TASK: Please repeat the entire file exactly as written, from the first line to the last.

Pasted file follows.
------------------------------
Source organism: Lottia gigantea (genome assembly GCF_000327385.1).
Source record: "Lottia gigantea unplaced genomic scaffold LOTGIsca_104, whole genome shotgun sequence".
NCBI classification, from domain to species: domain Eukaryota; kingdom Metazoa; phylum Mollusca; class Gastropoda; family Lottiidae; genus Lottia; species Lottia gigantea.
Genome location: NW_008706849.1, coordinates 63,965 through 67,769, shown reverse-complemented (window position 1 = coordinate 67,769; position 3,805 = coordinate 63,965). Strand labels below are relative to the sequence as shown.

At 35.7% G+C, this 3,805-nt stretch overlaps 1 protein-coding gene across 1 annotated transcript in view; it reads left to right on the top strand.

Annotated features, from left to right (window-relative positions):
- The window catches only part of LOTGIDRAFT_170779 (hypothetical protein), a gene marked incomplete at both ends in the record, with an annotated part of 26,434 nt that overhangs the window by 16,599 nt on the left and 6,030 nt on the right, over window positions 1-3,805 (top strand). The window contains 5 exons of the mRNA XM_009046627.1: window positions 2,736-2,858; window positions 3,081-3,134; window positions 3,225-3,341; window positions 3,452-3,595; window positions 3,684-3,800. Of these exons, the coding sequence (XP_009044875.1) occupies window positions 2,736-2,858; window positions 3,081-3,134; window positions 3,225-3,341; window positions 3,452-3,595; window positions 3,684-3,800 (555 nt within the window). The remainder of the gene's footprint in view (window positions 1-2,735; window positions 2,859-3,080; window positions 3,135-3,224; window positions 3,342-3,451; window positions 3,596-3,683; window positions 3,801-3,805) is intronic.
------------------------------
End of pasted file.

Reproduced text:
Source organism: Lottia gigantea (genome assembly GCF_000327385.1).
Source record: "Lottia gigantea unplaced genomic scaffold LOTGIsca_104, whole genome shotgun sequence".
NCBI classification, from domain to species: domain Eukaryota; kingdom Metazoa; phylum Mollusca; class Gastropoda; family Lottiidae; genus Lottia; species Lottia gigantea.
Genome location: NW_008706849.1, coordinates 63,965 through 67,769, shown reverse-complemented (window position 1 = coordinate 67,769; position 3,805 = coordinate 63,965). Strand labels below are relative to the sequence as shown.

At 35.7% G+C, this 3,805-nt stretch overlaps 1 protein-coding gene across 1 annotated transcript in view; it reads left to right on the top strand.

Annotated features, from left to right (window-relative positions):
- The window catches only part of LOTGIDRAFT_170779 (hypothetical protein), a gene marked incomplete at both ends in the record, with an annotated part of 26,434 nt that overhangs the window by 16,599 nt on the left and 6,030 nt on the right, over window positions 1-3,805 (top strand). The window contains 5 exons of the mRNA XM_009046627.1: window positions 2,736-2,858; window positions 3,081-3,134; window positions 3,225-3,341; window positions 3,452-3,595; window positions 3,684-3,800. Of these exons, the coding sequence (XP_009044875.1) occupies window positions 2,736-2,858; window positions 3,081-3,134; window positions 3,225-3,341; window positions 3,452-3,595; window positions 3,684-3,800 (555 nt within the window). The remainder of the gene's footprint in view (window positions 1-2,735; window positions 2,859-3,080; window positions 3,135-3,224; window positions 3,342-3,451; window positions 3,596-3,683; window positions 3,801-3,805) is intronic.